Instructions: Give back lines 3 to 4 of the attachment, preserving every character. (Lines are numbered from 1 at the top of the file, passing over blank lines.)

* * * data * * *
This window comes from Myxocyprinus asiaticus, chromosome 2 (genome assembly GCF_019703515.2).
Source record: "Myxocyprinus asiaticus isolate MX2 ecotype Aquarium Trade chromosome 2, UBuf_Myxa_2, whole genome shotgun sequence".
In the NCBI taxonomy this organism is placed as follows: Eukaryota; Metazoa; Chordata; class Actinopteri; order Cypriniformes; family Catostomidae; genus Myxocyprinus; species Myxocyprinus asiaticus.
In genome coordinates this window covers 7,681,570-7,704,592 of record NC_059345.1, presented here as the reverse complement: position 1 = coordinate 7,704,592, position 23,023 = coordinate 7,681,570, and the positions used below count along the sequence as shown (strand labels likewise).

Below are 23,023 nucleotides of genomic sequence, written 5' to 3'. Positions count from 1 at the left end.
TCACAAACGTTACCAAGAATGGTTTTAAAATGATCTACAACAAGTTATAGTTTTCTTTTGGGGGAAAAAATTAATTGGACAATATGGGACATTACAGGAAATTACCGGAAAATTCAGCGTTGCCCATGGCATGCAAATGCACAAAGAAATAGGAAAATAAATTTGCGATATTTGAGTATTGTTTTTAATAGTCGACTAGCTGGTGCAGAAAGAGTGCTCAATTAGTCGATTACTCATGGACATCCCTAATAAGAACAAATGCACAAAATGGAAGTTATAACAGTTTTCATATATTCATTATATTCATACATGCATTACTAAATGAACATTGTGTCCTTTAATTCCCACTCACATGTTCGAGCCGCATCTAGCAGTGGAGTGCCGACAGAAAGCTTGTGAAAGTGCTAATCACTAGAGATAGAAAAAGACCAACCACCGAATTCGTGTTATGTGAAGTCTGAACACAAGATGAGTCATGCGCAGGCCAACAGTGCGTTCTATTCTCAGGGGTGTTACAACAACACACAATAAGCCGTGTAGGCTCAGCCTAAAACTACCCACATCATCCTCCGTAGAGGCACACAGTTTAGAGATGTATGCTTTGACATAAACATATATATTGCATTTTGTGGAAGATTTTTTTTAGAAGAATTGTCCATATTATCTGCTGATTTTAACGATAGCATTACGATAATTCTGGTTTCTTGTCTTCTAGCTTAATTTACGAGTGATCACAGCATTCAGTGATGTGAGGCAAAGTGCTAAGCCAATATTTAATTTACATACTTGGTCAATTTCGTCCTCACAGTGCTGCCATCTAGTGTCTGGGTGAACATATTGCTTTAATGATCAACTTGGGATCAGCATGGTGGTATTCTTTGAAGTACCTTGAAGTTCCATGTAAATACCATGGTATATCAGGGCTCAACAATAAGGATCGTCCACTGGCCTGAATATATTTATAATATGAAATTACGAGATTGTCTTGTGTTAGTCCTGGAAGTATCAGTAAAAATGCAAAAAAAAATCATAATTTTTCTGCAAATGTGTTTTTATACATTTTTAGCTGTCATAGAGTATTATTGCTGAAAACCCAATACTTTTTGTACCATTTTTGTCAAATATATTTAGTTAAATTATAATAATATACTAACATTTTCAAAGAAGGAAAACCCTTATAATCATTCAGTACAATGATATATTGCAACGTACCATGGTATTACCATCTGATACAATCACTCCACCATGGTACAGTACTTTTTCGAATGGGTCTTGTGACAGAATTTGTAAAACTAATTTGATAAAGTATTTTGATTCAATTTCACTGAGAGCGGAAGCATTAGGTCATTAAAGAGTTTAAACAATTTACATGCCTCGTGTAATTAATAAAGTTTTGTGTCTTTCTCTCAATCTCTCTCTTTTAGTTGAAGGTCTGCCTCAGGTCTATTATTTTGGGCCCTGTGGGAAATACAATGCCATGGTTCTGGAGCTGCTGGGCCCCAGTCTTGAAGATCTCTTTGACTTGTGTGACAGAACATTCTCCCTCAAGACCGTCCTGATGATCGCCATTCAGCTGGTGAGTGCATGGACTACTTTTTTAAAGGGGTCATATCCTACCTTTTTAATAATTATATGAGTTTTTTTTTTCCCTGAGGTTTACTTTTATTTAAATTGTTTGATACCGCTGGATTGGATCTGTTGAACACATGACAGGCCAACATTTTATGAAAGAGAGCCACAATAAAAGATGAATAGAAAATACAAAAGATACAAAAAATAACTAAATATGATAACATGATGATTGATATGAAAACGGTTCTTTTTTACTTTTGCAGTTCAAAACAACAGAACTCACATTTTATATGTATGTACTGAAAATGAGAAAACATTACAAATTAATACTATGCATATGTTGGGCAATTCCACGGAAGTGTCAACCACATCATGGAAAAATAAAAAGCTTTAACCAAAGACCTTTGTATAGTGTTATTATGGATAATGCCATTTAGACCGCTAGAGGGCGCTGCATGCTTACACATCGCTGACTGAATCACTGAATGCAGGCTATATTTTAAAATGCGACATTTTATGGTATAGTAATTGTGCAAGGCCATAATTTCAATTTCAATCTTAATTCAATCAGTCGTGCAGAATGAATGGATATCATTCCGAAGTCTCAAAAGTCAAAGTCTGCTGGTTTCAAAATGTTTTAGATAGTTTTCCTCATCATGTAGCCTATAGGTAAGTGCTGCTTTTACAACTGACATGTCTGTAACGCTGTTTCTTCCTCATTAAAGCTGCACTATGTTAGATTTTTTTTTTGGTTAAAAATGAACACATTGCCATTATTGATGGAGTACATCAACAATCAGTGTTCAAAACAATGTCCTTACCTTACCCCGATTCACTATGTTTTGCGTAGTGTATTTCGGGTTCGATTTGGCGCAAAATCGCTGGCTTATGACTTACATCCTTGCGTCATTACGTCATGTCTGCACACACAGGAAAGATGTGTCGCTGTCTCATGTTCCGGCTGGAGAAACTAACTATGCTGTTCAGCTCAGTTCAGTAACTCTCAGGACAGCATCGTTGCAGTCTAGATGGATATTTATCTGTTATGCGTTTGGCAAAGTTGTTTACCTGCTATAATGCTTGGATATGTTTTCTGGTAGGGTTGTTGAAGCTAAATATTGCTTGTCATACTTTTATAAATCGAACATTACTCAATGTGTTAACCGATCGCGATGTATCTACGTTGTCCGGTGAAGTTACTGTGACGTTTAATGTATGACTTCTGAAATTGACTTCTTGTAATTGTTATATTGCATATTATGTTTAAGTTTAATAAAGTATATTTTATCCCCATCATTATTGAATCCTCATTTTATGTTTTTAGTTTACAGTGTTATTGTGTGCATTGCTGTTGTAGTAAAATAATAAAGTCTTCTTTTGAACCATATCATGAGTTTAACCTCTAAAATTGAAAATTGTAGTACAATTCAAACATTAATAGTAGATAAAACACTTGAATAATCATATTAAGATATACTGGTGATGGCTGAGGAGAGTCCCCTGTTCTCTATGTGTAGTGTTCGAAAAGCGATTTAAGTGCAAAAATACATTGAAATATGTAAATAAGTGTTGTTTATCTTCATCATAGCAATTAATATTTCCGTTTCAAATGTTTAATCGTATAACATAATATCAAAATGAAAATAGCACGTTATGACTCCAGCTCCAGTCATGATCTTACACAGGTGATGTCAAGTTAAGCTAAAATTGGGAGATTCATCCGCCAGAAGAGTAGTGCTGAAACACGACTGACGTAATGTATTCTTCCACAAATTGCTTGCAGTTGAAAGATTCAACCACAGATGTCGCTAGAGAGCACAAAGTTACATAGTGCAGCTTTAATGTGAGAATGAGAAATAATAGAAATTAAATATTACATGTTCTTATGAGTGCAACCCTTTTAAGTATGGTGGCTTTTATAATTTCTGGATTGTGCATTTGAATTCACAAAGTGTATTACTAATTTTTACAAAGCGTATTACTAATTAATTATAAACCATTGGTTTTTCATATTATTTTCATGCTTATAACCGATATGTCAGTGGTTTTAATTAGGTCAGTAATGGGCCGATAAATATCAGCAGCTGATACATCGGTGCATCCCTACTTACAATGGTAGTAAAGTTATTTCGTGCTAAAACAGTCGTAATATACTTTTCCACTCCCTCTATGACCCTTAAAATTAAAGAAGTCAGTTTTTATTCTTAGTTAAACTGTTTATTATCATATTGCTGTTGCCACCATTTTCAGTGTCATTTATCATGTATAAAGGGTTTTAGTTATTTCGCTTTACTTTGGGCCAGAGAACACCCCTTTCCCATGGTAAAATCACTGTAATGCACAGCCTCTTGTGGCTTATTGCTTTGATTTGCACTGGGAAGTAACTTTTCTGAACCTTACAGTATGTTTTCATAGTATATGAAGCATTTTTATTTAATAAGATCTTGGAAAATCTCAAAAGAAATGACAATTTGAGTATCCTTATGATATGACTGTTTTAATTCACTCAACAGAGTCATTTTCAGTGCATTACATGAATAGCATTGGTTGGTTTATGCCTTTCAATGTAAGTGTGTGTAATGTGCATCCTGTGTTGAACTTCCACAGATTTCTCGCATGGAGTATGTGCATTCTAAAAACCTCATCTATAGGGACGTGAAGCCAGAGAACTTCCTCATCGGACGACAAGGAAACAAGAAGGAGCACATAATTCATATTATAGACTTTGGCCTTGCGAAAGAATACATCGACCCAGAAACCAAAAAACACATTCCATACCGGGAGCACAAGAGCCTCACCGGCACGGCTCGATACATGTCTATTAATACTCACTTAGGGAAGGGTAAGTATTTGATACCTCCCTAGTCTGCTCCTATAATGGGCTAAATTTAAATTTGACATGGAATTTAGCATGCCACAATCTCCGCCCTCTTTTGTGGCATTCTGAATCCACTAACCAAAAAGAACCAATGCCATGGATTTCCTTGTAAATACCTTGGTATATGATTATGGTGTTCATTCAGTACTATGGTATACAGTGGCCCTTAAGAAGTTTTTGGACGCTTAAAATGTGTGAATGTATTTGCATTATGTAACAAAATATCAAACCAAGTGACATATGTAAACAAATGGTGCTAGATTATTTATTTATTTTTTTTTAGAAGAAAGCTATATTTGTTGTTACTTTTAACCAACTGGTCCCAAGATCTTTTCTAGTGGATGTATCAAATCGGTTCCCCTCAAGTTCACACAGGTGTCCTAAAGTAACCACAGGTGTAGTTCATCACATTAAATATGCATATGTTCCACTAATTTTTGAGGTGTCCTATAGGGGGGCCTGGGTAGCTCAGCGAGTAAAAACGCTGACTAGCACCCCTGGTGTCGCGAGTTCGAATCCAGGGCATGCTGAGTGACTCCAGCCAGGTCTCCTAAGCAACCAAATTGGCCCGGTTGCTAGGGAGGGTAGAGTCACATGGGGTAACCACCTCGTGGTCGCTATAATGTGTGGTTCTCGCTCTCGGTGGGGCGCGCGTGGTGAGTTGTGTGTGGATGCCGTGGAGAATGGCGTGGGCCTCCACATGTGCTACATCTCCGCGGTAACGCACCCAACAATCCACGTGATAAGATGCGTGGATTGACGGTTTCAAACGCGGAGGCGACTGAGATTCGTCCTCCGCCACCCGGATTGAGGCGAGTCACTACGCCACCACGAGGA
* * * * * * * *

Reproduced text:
In the NCBI taxonomy this organism is placed as follows: Eukaryota; Metazoa; Chordata; class Actinopteri; order Cypriniformes; family Catostomidae; genus Myxocyprinus; species Myxocyprinus asiaticus.
In genome coordinates this window covers 7,681,570-7,704,592 of record NC_059345.1, presented here as the reverse complement: position 1 = coordinate 7,704,592, position 23,023 = coordinate 7,681,570, and the positions used below count along the sequence as shown (strand labels likewise).